Firsthand Account from a McCormick Harvester Co. Salesman

McCormick Harvester Co. salesman’s letters home paint picture of international agriculture in the early 1900s


| March 2010



Daniel B. Klopfenstein, farm equipment salesman at the turn of the century for McCormick Harvester Co. in international sales

Daniel B. Klopfenstein, farm equipment salesman at the turn of the century for McCormick Harvester Co. in international sales.

Courtesy Richard Stout

Grateful acknowledgement is given to Richard Stout and Ashley Stout, Washington, Iowa, who compiled and provided this material to Farm Collector. The complete 16-page transcript follows; read more about Daniel B. Klopfenstein in the version from the March 2010 issue of Farm Collector, “It’s a Small World.” – Ed.

Daniel B. Klopfenstein was born in 1857, in Henry County, Iowa. In the 1890s, he began selling farm equipment for the IHC line.

In the early 1900s, he was recognized as a top salesman and machinist and the McCormick Harvester Co. offered him the chance to travel overseas in their interests. Seeing the many opportunities, he accepted their offer. The following are newspaper excerpts and letters he wrote during his trips, telling of his work and the countries he visited. – Richard Stout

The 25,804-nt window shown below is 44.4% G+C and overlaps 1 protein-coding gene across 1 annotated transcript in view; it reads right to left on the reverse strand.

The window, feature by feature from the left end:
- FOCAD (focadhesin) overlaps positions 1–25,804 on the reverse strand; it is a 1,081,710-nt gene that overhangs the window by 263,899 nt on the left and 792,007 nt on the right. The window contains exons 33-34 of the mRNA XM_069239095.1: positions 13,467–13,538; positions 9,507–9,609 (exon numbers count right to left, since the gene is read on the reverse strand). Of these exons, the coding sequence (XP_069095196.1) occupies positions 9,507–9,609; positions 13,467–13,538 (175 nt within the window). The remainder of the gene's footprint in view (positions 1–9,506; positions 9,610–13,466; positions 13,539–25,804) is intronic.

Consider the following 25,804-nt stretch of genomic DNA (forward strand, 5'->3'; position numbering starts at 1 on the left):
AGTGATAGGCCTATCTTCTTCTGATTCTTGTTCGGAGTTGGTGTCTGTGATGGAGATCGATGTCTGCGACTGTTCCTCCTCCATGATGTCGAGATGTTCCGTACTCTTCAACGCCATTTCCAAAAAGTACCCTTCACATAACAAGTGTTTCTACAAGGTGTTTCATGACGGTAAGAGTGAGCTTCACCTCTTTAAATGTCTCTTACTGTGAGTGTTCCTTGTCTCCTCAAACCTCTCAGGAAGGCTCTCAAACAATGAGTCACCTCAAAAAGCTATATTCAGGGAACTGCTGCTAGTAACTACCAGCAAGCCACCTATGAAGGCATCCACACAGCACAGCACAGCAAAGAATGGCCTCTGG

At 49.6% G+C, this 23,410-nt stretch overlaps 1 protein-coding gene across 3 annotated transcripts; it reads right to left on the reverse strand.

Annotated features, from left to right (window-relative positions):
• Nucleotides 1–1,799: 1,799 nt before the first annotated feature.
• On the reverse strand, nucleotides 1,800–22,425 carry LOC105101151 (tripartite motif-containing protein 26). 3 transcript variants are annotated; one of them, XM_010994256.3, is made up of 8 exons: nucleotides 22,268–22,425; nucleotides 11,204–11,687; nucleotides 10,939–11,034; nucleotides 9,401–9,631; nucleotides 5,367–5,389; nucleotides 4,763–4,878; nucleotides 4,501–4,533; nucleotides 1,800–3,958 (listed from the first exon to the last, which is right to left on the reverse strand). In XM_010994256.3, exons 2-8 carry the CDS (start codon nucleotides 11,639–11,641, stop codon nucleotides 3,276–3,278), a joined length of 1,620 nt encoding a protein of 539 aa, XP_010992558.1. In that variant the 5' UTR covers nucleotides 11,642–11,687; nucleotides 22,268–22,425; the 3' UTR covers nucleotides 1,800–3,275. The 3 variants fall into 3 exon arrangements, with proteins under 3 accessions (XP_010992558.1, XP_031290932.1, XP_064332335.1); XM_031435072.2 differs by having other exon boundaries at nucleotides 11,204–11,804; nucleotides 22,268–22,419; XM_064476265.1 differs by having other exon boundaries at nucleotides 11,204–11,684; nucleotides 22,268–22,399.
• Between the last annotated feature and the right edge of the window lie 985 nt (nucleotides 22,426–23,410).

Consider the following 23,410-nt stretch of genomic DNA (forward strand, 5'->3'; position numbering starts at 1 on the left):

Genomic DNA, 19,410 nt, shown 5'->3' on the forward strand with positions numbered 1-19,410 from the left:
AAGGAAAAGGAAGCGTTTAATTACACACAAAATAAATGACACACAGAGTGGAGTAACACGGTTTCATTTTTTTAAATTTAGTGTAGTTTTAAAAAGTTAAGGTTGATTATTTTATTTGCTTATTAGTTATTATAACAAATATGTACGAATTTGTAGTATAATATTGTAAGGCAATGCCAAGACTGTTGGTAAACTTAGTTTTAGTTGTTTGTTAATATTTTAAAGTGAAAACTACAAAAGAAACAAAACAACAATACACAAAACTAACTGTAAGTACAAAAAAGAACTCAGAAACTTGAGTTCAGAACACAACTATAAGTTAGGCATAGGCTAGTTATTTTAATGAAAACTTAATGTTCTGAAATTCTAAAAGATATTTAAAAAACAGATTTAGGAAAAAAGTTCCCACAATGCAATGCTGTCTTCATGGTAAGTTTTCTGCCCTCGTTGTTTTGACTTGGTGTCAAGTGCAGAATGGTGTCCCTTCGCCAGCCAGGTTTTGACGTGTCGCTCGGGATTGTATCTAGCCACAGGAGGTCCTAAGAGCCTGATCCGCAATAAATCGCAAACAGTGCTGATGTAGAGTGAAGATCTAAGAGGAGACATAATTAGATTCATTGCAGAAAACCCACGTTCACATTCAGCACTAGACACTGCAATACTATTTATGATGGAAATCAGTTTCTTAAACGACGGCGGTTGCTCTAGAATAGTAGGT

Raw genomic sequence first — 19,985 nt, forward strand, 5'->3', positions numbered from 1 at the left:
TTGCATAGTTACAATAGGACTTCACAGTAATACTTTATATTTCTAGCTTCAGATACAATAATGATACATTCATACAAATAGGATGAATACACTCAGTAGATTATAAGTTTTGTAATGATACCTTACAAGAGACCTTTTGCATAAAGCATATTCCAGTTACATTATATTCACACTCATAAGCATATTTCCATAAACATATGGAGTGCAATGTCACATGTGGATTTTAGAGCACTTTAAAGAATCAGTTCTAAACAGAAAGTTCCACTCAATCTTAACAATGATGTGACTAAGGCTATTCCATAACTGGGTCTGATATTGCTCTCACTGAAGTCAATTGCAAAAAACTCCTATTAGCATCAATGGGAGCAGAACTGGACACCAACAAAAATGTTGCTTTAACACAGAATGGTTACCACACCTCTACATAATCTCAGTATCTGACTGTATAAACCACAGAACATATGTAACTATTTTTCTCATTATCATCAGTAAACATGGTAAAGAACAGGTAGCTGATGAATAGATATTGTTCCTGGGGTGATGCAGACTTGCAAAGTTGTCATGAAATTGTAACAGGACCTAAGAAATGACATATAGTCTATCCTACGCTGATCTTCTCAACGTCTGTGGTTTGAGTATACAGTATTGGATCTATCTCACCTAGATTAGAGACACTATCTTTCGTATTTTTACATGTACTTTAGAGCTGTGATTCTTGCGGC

Note: The lines of dashes (----) in the articles below represent unreadable sections from the microfilm copy of the Washington Democrat and the Evening Journal, both newspapers based in Washington, Iowa.


Feb. 18, 1903, Washington Democrat
Down Near the Equator / Carhue, Argentine, S.A. / December 25, 1902

Mr. A.R. Miller, Washington, Iowa

Dear Friend: Well, today is Christmas, but it does not seem so, as the day is just like a July day, nice and bright. I just came in from the harvest fields. They go right ahead today, the same as any other day. We have been cutting wheat for over a week now, and it will take another week and then they will be through here and we will go farther south, I was on one ranch a few days where there was 30 square miles of wheat and oats and they have 250 binders and six steam threshing outfits and have 14,000 men working on the ranch and they kill 25,000 sheep every year for food alone, and sometimes more. But the superintendent said it was more than average that amount. 

That is one of the largest wheat farms in Argentine. I was on a larger astancho for sheep and cattle. I was where they shear 165,000 head of sheep all by clippers, the same as clippers to shear hair, only larger and run by steam. They shear a sheep every two minutes. On this same place were 65,000 black cattle and 15,000 branded mares, mostly Clydes and Normans and English Coach and they are good ones. It makes one think he is in Iowa when he sees all these good horses. They are fat as hogs. I saw them pump water all day long with a horse by a water elevator. This is with buckets on an endless chain and it would run the size of a man’s left right along. This is a great country for water. They get an endless supply at 40 feet. Where I am now, they need not wall wells only 3 feet down. The rest of the way is rock. They are limestone, but not hard. They can pick through them anywhere. One can get a solid bottom for their buildings. No sinking sand, but the solid rock below, and this is the way over a great deal of Argentine.